Reports of a third patient testing positive for the coronavirus in the UK have turned out to be a false alarm.
A Chinese soldier from Shanghai was reportedly being cared for at the Manor Hospital, Walsall, West Midlands.
It was thought he had arrived at the hospital on Friday or in the early hours of Saturday, with a source claiming he had coronavirus.
But the Department of Health said the claims were untrue.
The man would have been the third person in the UK to test positive for the coronavirus, after two people from York.
A Chinese soldier from Shanghai was reportedly being cared for at the Manor Hospital, Walsall, West Midlands (pictured). But the Department of Health said the claims were untrue
Students at the University of York found themselves under the shadow of the global outbreak last night after one tested positive for the virus.
A male student and his mother – both Chinese – became the first two cases to be confirmed in Britain, leaving students and staff at the University of York, part of the elite Russell Group, feeling ‘very, very frightened’.
The pair were taken ill at a budget hotel in the city centre on Wednesday night and were last night being cared for in a special NHS isolation unit in Newcastle.
The University of York emailed students telling them that while the news would cause ‘concern and anxiety’, the risk of infection was low.
But tensions on the campus were evident in a Facebook post and email from ten days ago that raised concerns about a Chinese student with ‘a fever’.
The university said that incident had been investigated and was not connected with the recent case.
As the official death toll in China from the virus rose to 294, the UK Government launched an urgent public information campaign.
People were advised to ‘carry tissues’ to cover coughs or sneezes in nationwide advertisements.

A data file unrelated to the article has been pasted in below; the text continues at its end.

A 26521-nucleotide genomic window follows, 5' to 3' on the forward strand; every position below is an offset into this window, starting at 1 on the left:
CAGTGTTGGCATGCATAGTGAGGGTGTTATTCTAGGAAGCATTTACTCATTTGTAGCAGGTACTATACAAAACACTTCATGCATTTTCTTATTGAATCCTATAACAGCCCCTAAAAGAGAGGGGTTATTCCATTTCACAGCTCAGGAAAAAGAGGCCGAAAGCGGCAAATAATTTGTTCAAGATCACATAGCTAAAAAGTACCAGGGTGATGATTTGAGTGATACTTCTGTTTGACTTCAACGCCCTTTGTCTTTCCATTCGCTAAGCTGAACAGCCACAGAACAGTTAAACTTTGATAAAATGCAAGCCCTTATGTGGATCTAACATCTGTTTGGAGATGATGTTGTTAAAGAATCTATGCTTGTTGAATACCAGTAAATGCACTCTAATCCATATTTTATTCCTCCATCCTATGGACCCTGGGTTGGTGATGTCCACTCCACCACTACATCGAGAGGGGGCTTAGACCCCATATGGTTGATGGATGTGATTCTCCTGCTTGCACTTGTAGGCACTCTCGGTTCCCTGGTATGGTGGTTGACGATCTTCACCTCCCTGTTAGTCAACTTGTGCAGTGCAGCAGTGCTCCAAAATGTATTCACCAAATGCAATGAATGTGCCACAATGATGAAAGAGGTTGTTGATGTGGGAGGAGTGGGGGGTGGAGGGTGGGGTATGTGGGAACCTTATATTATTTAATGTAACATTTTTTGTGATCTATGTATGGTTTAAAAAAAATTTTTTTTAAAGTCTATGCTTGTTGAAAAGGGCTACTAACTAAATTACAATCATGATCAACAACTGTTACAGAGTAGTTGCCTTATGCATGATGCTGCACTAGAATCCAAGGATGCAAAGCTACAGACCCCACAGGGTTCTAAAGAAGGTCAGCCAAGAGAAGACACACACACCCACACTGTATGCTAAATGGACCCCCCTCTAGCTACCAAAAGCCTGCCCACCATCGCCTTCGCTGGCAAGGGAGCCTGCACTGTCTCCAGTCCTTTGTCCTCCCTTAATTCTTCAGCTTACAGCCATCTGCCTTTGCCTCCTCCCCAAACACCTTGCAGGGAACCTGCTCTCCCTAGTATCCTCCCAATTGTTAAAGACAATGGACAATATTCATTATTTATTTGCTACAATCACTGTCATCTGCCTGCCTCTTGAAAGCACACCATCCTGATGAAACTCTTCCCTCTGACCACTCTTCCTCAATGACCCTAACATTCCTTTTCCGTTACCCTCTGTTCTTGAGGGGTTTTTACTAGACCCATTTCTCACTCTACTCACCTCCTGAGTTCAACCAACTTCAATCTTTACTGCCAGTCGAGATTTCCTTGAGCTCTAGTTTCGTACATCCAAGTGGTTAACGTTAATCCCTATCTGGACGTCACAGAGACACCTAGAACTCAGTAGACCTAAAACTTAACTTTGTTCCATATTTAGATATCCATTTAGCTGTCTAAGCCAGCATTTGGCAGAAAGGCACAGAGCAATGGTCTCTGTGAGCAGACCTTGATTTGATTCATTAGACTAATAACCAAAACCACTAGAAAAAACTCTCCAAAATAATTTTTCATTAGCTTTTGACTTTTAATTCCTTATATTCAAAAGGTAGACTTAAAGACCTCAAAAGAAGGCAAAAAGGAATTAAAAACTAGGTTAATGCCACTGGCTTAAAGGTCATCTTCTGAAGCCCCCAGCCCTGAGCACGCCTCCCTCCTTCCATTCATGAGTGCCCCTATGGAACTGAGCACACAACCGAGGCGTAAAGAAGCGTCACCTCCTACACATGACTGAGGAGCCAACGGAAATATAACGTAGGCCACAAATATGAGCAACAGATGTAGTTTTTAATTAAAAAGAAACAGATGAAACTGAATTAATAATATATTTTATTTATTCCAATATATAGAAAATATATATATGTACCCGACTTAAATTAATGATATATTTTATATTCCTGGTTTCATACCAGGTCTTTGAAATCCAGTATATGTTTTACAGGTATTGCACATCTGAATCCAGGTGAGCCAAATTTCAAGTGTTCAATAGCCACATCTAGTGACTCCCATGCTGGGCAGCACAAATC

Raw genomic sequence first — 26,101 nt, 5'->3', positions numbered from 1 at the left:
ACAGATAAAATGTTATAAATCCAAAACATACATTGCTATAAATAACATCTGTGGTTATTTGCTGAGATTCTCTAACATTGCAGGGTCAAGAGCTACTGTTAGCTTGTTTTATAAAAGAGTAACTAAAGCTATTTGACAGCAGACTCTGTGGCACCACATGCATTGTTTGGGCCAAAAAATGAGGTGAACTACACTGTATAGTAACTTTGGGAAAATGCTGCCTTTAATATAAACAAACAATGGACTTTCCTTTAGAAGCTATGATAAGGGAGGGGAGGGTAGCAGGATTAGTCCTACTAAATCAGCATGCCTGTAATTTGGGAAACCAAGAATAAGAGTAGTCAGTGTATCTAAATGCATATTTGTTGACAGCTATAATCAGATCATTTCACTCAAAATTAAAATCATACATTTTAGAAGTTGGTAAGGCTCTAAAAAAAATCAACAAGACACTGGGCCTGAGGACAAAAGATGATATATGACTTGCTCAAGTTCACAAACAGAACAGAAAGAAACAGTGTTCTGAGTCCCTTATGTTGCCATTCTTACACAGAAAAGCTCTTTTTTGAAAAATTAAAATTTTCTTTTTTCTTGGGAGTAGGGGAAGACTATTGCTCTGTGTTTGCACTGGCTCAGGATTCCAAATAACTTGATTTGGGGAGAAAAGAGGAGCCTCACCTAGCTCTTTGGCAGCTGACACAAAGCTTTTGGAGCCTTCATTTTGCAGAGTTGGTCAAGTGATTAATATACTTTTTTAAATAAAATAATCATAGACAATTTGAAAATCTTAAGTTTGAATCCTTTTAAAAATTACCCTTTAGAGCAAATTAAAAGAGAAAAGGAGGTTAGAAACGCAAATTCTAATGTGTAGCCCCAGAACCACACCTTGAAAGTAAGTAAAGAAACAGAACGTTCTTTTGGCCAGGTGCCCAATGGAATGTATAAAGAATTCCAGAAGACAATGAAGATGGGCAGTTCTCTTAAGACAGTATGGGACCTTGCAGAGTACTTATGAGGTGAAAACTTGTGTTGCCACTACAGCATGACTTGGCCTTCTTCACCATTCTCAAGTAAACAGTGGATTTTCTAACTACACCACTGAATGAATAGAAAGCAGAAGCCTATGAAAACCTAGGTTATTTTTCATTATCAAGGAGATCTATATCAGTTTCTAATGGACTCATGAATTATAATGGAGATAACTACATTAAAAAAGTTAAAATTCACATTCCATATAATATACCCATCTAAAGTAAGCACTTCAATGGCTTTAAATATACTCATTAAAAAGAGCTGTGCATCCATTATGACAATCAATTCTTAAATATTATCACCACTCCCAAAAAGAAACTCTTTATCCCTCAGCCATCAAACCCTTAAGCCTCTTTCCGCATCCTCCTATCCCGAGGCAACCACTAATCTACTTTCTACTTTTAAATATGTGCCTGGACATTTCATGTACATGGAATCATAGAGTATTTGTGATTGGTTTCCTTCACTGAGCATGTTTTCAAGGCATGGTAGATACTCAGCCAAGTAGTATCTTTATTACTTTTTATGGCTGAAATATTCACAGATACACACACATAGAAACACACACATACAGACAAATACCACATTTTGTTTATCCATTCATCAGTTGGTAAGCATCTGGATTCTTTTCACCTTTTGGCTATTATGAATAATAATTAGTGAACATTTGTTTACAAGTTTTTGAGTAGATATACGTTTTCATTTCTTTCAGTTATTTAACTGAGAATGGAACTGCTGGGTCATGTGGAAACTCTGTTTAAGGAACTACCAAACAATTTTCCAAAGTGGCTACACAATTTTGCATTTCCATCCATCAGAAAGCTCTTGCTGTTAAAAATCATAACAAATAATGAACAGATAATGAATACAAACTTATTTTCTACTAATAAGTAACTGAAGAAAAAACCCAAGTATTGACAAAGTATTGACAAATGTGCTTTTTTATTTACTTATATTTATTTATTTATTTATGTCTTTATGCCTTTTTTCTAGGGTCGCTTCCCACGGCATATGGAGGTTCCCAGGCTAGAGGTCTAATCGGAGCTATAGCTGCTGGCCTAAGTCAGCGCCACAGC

Health Secretary Matt Hancock said: ‘Our world-class NHS is well prepared to manage these types of incidents. We are doing everything we can to protect the public.’
His attempt to reassure the public came as:
It emerged there are fewer than 30 special isolation beds in hospitals across the UK designed for quarantines such as the coronavirus;
- The Foreign Office said it was withdrawing staff from China and its ability to provide help to Britons in the country may be ‘limited’;
- A second airlift evacuation of Britons trapped in Wuhan, the city at the epicentre of the virus, was imminent
- The US government declared a ‘public health emergency’, banning foreign nationals who have travelled to China from entering;
- Australia and Israel followed suit, flouting World Health Organisation advice that such measures were not necessary;
- Vietnam halted all air travel to China while Italy became the first EU country to ban incoming flights.
A spokesman for York University said the student diagnosed with coronavirus – who had been with his mother at the £71-a-night Staycity apartment-hotel – was not believed to have come into contact with anyone on campus while they had symptoms. Health chiefs confirmed on Friday that both had both tested positive.
The university advised people concerned about their health to call 111. It also set up its own call centre. A spokesman said: ‘Our immediate concerns are for the affected student and family, along with the health and continued wellbeing of our staff, students and visitors.’
A student is picture at the University of York campus on Saturday afternoon wearing a face mask following the revelation that someone from the university was the first person to test positive for the coronavirus in the country
One of the first two people to test positive for coronavirus in the UK is a student at the University of York, it has been revealed